"Than come" said the young man " I will show you what a good hunter i am"

That was exactly what the wise old man had intended. So, the next morning, the young man set off to track the animal, accompanied by the whole tribe, and soon located the kangaroo.

"There it is" said the Wirinun, and instructed the people to make camp and watch as the young man steahthily approached the animal, which seemed completely unaware of his presence, and cast his spear which missed.

The young man tried again and again, and missed every time, so the tribe began to call him a boastful young fool, and laughed so much that he was forced to run away embarassed by they're lack of respect.

What the young hunter didn't know was that a Mingga, that is a tree spirit, had conjured a continous line of magic grubs to encircle the animal to protect it.
However he had learned that no matter how good you are, you should never boast about it. And he must of remembered it because the people never heard from him again.
SHINE ON, daughter of a thousand generations, send your light fourth into this tired world...
SHINE ON, mother of a thousand dreams tend to those dreams with strength and compassion...
SHINE ON, woman of a thousand hopes, show everyone the beauty within you - the beauty that comes from knowing who you are

#7 Oshun

Oshun

    Family

  • Members
  • PipPipPipPipPip
  • 818 posts
  • Gender:Female

  • Are you African: Y
  • Cultural Heritage:
    AfricanCarribean

Posted 04 January 2007 - 08:33 PM

A LIE IS FOREVER

Boomali and his cousin Goolangi, were conducting their first hunt after their bora, that is the ceremony that marked them as men.

The hunt had not gone well and it looked as if they would return to they're baanya (camp) without having made a kill.

"what shall we do?" Boomali asked his cousin. "We cannot return empty handed, that would be embarrassing"

Goolangi was of the same mind, and furrowed his brow thoughtfully. " lets try the billabong," he replied finallly. "The sun will be down soon, so there may be animals watering there."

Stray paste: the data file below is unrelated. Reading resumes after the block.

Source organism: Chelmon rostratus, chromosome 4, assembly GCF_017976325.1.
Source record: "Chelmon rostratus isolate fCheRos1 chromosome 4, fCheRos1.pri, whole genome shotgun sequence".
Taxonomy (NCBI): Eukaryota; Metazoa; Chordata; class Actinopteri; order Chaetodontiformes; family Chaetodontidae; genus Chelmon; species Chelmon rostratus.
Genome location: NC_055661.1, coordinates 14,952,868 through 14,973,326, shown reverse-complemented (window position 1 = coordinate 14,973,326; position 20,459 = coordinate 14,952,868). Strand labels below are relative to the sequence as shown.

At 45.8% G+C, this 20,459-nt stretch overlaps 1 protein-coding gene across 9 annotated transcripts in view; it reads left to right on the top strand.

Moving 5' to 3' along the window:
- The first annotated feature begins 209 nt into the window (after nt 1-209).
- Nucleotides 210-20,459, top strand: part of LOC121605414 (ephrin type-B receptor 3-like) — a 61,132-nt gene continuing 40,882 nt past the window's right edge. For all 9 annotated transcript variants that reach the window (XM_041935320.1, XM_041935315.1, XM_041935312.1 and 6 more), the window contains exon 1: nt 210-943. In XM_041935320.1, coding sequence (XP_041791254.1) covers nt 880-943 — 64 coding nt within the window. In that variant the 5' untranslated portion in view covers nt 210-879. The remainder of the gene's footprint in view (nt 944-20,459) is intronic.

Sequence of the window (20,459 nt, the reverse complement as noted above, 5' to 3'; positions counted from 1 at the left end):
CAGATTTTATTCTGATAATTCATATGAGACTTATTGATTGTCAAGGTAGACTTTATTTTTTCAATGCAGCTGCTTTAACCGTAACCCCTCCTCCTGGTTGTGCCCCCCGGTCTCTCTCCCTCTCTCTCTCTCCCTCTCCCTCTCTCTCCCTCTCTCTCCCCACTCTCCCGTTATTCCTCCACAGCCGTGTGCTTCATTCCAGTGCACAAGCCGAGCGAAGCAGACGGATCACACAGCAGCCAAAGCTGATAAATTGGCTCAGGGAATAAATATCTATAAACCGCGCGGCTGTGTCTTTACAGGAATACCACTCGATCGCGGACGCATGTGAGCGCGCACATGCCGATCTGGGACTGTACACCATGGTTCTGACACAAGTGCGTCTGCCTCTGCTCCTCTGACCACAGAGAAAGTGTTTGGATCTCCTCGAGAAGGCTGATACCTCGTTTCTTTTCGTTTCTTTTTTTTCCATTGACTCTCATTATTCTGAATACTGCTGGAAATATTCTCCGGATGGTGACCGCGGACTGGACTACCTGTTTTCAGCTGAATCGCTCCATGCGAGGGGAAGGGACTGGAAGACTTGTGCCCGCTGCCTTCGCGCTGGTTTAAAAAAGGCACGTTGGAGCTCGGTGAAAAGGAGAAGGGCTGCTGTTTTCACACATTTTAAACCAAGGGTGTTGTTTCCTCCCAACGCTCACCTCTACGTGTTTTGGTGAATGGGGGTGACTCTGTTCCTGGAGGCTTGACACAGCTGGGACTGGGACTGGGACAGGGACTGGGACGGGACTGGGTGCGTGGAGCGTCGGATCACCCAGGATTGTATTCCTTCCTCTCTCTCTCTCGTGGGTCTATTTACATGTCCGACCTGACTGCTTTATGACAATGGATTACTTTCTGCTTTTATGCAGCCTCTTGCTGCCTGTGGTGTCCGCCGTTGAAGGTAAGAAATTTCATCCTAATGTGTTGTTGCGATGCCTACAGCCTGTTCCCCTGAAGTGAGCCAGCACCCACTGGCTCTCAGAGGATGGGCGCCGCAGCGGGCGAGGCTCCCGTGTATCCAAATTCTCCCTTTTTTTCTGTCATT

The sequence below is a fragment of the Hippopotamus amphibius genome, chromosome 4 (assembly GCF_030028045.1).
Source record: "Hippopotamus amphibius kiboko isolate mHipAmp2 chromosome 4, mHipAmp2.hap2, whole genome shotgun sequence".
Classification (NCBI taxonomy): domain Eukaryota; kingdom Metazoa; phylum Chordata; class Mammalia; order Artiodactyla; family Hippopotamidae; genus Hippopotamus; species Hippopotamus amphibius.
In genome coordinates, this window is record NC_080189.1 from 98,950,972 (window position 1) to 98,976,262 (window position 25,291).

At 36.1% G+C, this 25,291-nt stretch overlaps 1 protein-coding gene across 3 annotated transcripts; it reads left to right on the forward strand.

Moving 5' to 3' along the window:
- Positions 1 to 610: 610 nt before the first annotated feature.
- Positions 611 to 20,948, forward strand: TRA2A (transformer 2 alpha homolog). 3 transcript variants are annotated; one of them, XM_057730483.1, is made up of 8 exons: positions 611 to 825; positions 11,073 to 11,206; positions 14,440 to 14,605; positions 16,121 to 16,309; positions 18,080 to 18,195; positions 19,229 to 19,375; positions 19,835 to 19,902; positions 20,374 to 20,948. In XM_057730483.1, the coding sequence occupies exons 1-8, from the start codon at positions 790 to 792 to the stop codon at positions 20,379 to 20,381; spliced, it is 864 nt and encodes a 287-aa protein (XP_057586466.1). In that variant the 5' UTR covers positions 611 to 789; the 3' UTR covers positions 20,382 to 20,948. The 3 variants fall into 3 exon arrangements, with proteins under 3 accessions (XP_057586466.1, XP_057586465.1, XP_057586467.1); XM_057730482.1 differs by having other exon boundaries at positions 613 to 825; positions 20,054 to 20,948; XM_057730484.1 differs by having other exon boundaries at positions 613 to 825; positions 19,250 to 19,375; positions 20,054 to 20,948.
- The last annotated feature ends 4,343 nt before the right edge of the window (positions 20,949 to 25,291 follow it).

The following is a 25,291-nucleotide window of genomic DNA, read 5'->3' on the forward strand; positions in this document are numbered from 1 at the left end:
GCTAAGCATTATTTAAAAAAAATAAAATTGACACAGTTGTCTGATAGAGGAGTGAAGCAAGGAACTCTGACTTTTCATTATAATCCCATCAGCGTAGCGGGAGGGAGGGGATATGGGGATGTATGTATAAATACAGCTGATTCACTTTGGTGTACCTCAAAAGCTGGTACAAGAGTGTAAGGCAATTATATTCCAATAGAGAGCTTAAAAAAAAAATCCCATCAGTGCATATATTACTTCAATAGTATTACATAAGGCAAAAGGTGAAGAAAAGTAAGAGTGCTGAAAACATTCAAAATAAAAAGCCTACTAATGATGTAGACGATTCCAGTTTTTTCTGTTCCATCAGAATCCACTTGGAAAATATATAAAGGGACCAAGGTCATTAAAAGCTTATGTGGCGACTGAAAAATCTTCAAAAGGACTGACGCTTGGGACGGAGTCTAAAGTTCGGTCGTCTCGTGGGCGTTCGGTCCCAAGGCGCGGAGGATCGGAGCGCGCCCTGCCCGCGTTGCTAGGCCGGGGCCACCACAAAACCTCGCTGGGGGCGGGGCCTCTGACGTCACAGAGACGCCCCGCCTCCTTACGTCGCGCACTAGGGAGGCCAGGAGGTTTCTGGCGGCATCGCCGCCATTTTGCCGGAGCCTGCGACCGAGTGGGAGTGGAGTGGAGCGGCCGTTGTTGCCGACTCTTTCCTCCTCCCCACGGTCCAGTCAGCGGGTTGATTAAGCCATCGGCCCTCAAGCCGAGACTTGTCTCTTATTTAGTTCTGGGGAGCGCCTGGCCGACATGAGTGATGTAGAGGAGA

Boomali agreed. So resting his spears upon his shoulder, he followed his cousin.

When the young hunters arrived at the edge of the scrub near the waterehole, all was very quiet. There was not a single animal there. Suddenly, Boomali caught his breath, because, cresting the rise were two bindars, or kangaroos. They were making for the water which glowed red, reflecting the suns rays as it sank slowly beyond the horizon.

"They have not sensed us yet" Goolagi whispered, as he lowered his spears from his shoulder. Then, moving very cautiously he selected a spear and rested the remaining two on the ground. Boomali did likewise. Then, just as slowly the two hunters raised their spears. Then, when the two bindars were within range they cast them as one.

Goolangi's aim was true and watched breathlessly as his spear sped towards the unsuspecting animal and dropped it in its tracks.

Unfortunately, Boomali's spear fell short and startled his quarry, which raised itself to its full height and gazed about, uncertain of what was happening. Then before it could recognise the danger, Goolangi's second spear also found its mark and dropped the animal within a metre of its mate.

"Why didn't you throw another spear cousin?" Goolangi demanded. "Had I not acted quickly, we would have lost it."

Boomali gazed at his cousin and shook his head in despair. "I cannot believe that i missed." Then he dropped his head in shame. " What will my father say?" he asked. " He will be so disapointed."

Goolangi gazed at his cousin and felt sorry for him. "There are two bindars," he said. Take one, your father will not know that you didn't kill it."

Boomali thought about it briefly, and then shook his head slowly. "I cannot do that," he said softly, then added: "My father will get over his disapointment in time, and i shall get over my shame, but my lie will remain with me always."

Goolagi touched his cousin's shoulder. "Your right," he said "I should not have suggested it." He then added "Come on cousin, lets take our meat home."
SHINE ON, daughter of a thousand generations, send your light fourth into this tired world...
SHINE ON, mother of a thousand dreams tend to those dreams with strength and compassion...
SHINE ON, woman of a thousand hopes, show everyone the beauty within you - the beauty that comes from knowing who you are

#8 Mogho Naaba

Mogho Naaba

    Family

  • Members
  • PipPipPipPipPip
  • 3233 posts

  • Are you African: Y
  • Cultural Heritage:
    Afrikan by way of the Native Indian homelands

Posted 04 January 2007 - 09:07 PM

Keep 'em coming!! clap.gif clap.gif clap.gif

#9 Djehutis Wisdom

Djehutis Wisdom

    Family

  • Members
  • PipPipPipPipPip
  • 1259 posts